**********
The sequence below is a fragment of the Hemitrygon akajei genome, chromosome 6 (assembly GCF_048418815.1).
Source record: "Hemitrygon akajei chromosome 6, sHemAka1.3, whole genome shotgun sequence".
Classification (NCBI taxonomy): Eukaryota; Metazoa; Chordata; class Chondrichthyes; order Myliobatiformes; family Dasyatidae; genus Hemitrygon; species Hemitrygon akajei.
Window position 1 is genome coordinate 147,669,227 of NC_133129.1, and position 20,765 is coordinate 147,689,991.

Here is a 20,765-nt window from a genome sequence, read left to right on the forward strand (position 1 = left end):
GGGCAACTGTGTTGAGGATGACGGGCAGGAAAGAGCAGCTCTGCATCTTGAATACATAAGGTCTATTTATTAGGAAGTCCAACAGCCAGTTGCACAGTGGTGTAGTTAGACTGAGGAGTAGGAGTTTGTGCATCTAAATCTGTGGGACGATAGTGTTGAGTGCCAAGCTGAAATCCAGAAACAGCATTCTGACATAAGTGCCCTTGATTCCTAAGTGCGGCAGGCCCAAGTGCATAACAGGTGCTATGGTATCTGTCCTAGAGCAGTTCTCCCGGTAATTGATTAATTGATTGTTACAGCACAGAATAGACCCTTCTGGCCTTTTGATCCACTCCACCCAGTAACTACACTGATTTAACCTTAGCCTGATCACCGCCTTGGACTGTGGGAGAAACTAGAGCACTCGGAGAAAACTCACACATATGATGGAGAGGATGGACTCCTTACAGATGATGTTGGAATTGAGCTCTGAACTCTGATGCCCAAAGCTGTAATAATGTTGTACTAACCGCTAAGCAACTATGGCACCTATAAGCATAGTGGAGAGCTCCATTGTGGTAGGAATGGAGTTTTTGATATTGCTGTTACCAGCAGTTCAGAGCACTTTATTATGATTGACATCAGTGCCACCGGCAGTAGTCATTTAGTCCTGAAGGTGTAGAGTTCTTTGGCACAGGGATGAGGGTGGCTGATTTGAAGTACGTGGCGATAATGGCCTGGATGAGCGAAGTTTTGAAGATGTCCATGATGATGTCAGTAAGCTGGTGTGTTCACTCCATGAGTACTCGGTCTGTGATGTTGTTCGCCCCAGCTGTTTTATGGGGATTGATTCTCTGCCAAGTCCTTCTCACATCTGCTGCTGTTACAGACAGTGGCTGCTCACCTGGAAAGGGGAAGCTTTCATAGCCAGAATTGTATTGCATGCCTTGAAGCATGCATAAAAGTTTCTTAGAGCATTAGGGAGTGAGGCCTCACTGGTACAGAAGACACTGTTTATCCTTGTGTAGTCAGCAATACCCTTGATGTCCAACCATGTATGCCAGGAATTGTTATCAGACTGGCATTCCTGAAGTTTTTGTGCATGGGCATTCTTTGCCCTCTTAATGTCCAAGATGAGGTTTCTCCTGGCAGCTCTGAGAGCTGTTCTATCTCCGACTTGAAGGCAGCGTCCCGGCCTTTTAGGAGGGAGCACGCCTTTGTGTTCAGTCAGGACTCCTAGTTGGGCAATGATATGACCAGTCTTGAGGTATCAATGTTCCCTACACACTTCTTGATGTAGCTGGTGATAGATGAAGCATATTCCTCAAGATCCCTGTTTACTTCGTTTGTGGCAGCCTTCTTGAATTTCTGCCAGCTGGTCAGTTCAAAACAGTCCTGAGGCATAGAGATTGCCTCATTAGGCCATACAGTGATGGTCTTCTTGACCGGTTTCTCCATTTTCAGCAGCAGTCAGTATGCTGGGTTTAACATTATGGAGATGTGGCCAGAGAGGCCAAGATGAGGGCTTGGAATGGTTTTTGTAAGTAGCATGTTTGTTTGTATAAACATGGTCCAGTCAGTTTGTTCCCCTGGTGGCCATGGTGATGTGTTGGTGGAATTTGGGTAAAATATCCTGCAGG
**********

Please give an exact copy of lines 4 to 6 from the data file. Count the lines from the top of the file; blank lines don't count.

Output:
Window position 1 is genome coordinate 147,669,227 of NC_133129.1, and position 20,765 is coordinate 147,689,991.

Here is a 20,765-nt window from a genome sequence, read left to right on the forward strand (position 1 = left end):
GGGCAACTGTGTTGAGGATGACGGGCAGGAAAGAGCAGCTCTGCATCTTGAATACATAAGGTCTATTTATTAGGAAGTCCAACAGCCAGTTGCACAGTGGTGTAGTTAGACTGAGGAGTAGGAGTTTGTGCATCTAAATCTGTGGGACGATAGTGTTGAGTGCCAAGCTGAAATCCAGAAACAGCATTCTGACATAAGTGCCCTTGATTCCTAAGTGCGGCAGGCCCAAGTGCATAACAGGTGCTATGGTATCTGTCCTAGAGCAGTTCTCCCGGTAATTGATTAATTGATTGTTACAGCACAGAATAGACCCTTCTGGCCTTTTGATCCACTCCACCCAGTAACTACACTGATTTAACCTTAGCCTGATCACCGCCTTGGACTGTGGGAGAAACTAGAGCACTCGGAGAAAACTCACACATATGATGGAGAGGATGGACTCCTTACAGATGATGTTGGAATTGAGCTCTGAACTCTGATGCCCAAAGCTGTAATAATGTTGTACTAACCGCTAAGCAACTATGGCACCTATAAGCATAGTGGAGAGCTCCATTGTGGTAGGAATGGAGTTTTTGATATTGCTGTTACCAGCAGTTCAGAGCACTTTATTATGATTGACATCAGTGCCACCGGCAGTAGTCATTTAGTCCTGAAGGTGTAGAGTTCTTTGGCACAGGGATGAGGGTGGCTGATTTGAAGTACGTGGCGATAATGGCCTGGATGAGCGAAGTTTTGAAGATGTCCATGATGATGTCAGTAAGCTGGTGTGTTCACTCCATGAGTACTCGGTCTGTGATGTTGTTCGCCCCAGCTGTTTTATGGGGATTGATTCTCTGCCAAGTCCTTCTCACATCTGCTGCTGTTACAGACAGTGGCTGCTCACCTGGAAAGGGGAAGCTTTCATAGCCAGAATTGTATTGCATGCCTTGAAGCATGCATAAAAGTTTCTTAGAGCATTAGGGAGTGAGGCCTCACTGGTACAGAAGACACTGTTTATCCTTGTGTAGTCAGCAATACCCTTGATGTCCAACCATGTATGCCAGGAATTGTTATCAGACTGGCATTCCTGAAGTTTTTGTGCATGGGCATTCTTTGCCCTCTTAATGTCCAAGATGAGGTTTCTCCTGGCAGCTCTGAGAGCTGTTCTATCTCCGACTTGAAGGCAGCGTCCCGGCCTTTTAGGAGGGAGCACGCCTTTGTGTTCAGTCAGGACTCCTAGTTGGGCAATGATATGACCAGTCTTGAGGTATCAATGTTCCCTACACACTTCTTGATGTAGCTGGTGATAGATGAAGCATATTCCTCAAGATCCCTGTTTACTTCGTTTGTGGCAGCCTTCTTGAATTTCTGCCAGCTGGTCAGTTCAAAACAGTCCTGAGGCATAGAGATTGCCTCATTAGGCCATACAGTGATGGTCTTCTTGACCGGTTTCTCCATTTTCAGCAGCAGTCAGTATGCTGGGTTTAACATTATGGAGATGTGGCCAGAGAGGCCAAGATGAGGGCTTGGAATGGTTTTTGTAAGTAGCATGTTTGTTTGTATAAACATGGTCCAGTCAGTTTGTTCCCCTGGTGGCCATGGTGATGTGTTGGTGGAATTTGGGTAAAATATCCTGCAGG